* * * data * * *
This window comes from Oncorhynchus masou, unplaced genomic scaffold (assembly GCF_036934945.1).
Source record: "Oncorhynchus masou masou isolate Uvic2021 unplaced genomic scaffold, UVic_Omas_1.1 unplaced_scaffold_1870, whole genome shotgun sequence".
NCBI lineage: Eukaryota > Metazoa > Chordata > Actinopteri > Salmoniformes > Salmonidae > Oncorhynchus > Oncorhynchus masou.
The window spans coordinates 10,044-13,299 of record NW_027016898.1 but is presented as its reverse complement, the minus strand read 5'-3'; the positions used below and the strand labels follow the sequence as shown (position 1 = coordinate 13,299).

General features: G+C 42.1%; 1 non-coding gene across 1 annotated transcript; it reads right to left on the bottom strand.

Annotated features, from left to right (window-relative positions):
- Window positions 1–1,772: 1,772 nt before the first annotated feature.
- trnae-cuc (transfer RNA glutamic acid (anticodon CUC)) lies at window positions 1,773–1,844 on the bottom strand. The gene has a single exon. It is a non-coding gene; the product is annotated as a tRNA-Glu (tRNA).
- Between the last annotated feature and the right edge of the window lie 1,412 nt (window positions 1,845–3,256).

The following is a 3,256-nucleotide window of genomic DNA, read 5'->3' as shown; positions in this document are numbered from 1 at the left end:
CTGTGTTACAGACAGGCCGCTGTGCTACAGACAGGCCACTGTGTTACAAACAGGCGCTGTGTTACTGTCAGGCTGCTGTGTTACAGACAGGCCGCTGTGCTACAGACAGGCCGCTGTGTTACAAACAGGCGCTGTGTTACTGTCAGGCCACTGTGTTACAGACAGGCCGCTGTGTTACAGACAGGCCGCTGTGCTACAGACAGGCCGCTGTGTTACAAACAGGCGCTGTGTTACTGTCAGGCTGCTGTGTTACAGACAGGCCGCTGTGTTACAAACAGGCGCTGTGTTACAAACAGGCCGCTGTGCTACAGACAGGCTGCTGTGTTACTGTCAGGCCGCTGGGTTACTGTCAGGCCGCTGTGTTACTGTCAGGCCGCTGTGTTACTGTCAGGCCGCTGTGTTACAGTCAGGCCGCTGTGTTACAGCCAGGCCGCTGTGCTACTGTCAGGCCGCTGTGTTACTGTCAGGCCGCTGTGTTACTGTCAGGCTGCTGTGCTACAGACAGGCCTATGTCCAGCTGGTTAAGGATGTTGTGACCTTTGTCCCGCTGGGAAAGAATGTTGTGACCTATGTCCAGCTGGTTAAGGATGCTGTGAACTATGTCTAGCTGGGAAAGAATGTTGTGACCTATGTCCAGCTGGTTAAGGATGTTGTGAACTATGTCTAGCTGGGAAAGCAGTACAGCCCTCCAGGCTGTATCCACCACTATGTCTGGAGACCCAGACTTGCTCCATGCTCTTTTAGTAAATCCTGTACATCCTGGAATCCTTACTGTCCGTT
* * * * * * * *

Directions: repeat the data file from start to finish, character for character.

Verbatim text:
This window comes from Oncorhynchus masou, unplaced genomic scaffold (assembly GCF_036934945.1).
Source record: "Oncorhynchus masou masou isolate Uvic2021 unplaced genomic scaffold, UVic_Omas_1.1 unplaced_scaffold_1870, whole genome shotgun sequence".
NCBI lineage: Eukaryota > Metazoa > Chordata > Actinopteri > Salmoniformes > Salmonidae > Oncorhynchus > Oncorhynchus masou.
The window spans coordinates 10,044-13,299 of record NW_027016898.1 but is presented as its reverse complement, the minus strand read 5'-3'; the positions used below and the strand labels follow the sequence as shown (position 1 = coordinate 13,299).

General features: G+C 42.1%; 1 non-coding gene across 1 annotated transcript; it reads right to left on the bottom strand.

Annotated features, from left to right (window-relative positions):
- Window positions 1–1,772: 1,772 nt before the first annotated feature.
- trnae-cuc (transfer RNA glutamic acid (anticodon CUC)) lies at window positions 1,773–1,844 on the bottom strand. The gene has a single exon. It is a non-coding gene; the product is annotated as a tRNA-Glu (tRNA).
- Between the last annotated feature and the right edge of the window lie 1,412 nt (window positions 1,845–3,256).

The following is a 3,256-nucleotide window of genomic DNA, read 5'->3' as shown; positions in this document are numbered from 1 at the left end:
CTGTGTTACAGACAGGCCGCTGTGCTACAGACAGGCCACTGTGTTACAAACAGGCGCTGTGTTACTGTCAGGCTGCTGTGTTACAGACAGGCCGCTGTGCTACAGACAGGCCGCTGTGTTACAAACAGGCGCTGTGTTACTGTCAGGCCACTGTGTTACAGACAGGCCGCTGTGTTACAGACAGGCCGCTGTGCTACAGACAGGCCGCTGTGTTACAAACAGGCGCTGTGTTACTGTCAGGCTGCTGTGTTACAGACAGGCCGCTGTGTTACAAACAGGCGCTGTGTTACAAACAGGCCGCTGTGCTACAGACAGGCTGCTGTGTTACTGTCAGGCCGCTGGGTTACTGTCAGGCCGCTGTGTTACTGTCAGGCCGCTGTGTTACTGTCAGGCCGCTGTGTTACAGTCAGGCCGCTGTGTTACAGCCAGGCCGCTGTGCTACTGTCAGGCCGCTGTGTTACTGTCAGGCCGCTGTGTTACTGTCAGGCTGCTGTGCTACAGACAGGCCTATGTCCAGCTGGTTAAGGATGTTGTGACCTTTGTCCCGCTGGGAAAGAATGTTGTGACCTATGTCCAGCTGGTTAAGGATGCTGTGAACTATGTCTAGCTGGGAAAGAATGTTGTGACCTATGTCCAGCTGGTTAAGGATGTTGTGAACTATGTCTAGCTGGGAAAGCAGTACAGCCCTCCAGGCTGTATCCACCACTATGTCTGGAGACCCAGACTTGCTCCATGCTCTTTTAGTAAATCCTGTACATCCTGGAATCCTTACTGTCCGTT